3) The focus of a liberal arts education is to produce citizens that not only possess skills, but also are well rounded in their knowledge.

Agree but it does not refute the "Market Education" argument that in these difficult times for Kansas government, cutting research and academic programs with little relevance to the creation of better economic circumstances is preferable to cutting nursing and health professional programs.

4) The law school should create a biotechnology patent law program to help me make money and pay lots of taxes in Kansas, not close its doors leaving me without support and thus looking elsewhere.

"Market Education" did not argue the absence of a law school will prevent your business success. I claim your argument that closing the KU law school would deprive you of the services of an intellectual property lawyer ignores the reality of the oversupply of legal services in the USA and is therefore fallacious. 200 law schools are in the USA and nearly 143 thousand students currently enrolled for their JD. There are plenty of lawyers and many more in the pipeline willing to defend your property rights.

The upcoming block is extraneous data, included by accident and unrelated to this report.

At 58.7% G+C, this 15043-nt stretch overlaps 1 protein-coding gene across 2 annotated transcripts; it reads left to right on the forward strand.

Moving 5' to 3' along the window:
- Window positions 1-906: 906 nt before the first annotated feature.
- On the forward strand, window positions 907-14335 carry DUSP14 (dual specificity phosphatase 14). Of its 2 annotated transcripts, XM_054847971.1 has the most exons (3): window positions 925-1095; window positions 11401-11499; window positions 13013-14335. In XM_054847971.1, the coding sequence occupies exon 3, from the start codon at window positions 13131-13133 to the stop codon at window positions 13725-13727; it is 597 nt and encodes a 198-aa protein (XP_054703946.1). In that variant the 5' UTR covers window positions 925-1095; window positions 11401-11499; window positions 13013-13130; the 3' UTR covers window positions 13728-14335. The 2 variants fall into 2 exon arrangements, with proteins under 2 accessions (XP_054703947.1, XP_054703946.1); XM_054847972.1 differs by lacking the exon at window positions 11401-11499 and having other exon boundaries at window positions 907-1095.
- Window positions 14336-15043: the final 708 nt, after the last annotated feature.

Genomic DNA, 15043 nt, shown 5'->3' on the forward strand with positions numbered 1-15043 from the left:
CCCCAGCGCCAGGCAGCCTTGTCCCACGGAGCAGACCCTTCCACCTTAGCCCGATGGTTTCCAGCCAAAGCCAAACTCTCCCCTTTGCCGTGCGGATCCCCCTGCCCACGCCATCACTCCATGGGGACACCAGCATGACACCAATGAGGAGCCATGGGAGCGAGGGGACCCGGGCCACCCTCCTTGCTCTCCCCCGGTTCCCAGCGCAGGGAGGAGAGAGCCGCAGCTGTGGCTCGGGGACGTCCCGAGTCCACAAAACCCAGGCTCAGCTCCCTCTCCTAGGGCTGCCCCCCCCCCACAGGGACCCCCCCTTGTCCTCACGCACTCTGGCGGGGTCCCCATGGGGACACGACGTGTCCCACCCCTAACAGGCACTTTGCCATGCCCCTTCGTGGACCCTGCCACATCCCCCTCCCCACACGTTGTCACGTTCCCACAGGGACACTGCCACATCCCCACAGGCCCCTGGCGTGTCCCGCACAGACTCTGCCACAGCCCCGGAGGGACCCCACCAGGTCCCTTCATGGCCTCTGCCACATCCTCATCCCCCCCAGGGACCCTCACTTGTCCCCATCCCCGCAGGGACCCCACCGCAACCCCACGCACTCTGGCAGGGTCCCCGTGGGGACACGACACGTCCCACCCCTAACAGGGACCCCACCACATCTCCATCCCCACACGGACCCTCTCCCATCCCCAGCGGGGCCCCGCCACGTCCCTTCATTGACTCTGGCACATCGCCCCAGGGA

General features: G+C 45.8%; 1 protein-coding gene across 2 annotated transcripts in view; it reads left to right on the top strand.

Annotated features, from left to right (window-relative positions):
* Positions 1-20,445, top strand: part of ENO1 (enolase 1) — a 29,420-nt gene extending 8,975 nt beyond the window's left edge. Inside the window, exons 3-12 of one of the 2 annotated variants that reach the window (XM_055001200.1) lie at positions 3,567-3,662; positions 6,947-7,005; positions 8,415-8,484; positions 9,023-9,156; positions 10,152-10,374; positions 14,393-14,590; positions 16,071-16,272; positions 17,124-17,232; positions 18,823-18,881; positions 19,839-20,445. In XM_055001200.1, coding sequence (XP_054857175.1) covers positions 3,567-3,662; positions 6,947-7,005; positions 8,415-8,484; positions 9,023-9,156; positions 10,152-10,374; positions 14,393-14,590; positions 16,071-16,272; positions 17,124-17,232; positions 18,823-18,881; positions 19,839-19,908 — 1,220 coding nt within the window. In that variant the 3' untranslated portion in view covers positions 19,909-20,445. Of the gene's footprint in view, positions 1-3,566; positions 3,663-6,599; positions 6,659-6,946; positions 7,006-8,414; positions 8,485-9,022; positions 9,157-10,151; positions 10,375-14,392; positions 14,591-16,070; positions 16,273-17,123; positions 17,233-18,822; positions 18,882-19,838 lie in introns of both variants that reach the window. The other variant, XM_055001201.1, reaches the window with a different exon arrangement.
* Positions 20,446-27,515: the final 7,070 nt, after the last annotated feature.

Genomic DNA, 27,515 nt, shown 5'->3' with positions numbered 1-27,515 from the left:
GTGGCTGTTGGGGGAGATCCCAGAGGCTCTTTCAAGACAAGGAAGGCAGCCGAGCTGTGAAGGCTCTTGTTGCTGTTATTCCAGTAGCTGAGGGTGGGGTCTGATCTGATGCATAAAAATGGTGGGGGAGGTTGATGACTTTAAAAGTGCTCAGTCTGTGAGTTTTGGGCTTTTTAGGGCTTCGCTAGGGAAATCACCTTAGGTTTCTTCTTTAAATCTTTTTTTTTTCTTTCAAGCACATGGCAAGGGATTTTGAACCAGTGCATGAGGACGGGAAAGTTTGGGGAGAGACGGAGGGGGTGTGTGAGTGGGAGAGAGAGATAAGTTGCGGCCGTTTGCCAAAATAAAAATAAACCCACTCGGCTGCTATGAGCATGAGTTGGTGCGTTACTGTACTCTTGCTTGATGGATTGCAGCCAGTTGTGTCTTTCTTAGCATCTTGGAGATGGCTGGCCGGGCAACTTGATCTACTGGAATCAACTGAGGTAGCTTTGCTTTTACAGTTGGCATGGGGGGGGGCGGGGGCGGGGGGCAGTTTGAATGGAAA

5) Well, if we don’t close them down.

More than 900 students are pursuing a JD degree at KU and Washburn. "Market Education" argues one or both law schools should be removed from public financial support—either by closure or divestiture to a private university. There will be no shortage of lawyers even if the law schools now supported by Kansas taxpayers are closed. The national supply of law education would be provided by 198 universities with 142 thousand enrolled JD students.

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Paul R Getto 4 years, 3 months ago

Good point. The 1960's distorted the system, when colleges went for the money and lowered their standards to keep students out of Vietnam. Education is for one's mind and soul, not specifically for the pocketbook. If the only interest is income, trade and technical schools will get you a license that should result in incomes at or above those of most college graduates. A return to the liberal arts for all would be beneficial.

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Richard Heckler 4 years, 3 months ago

Nightly Business Report recently produced a documentary illustrating the growing need in the health care industry of many areas to include LPN's and RN's. A variety of other positions is needing attention as well.

One point that which caught my attention was the need for bilingual graduates in many health care fields. Spanish and Russia are two of the top three languages in need.

This industry will continue to grow regardless of the insurance debate or outcome so it was said over and over. Humans require health care no matter what.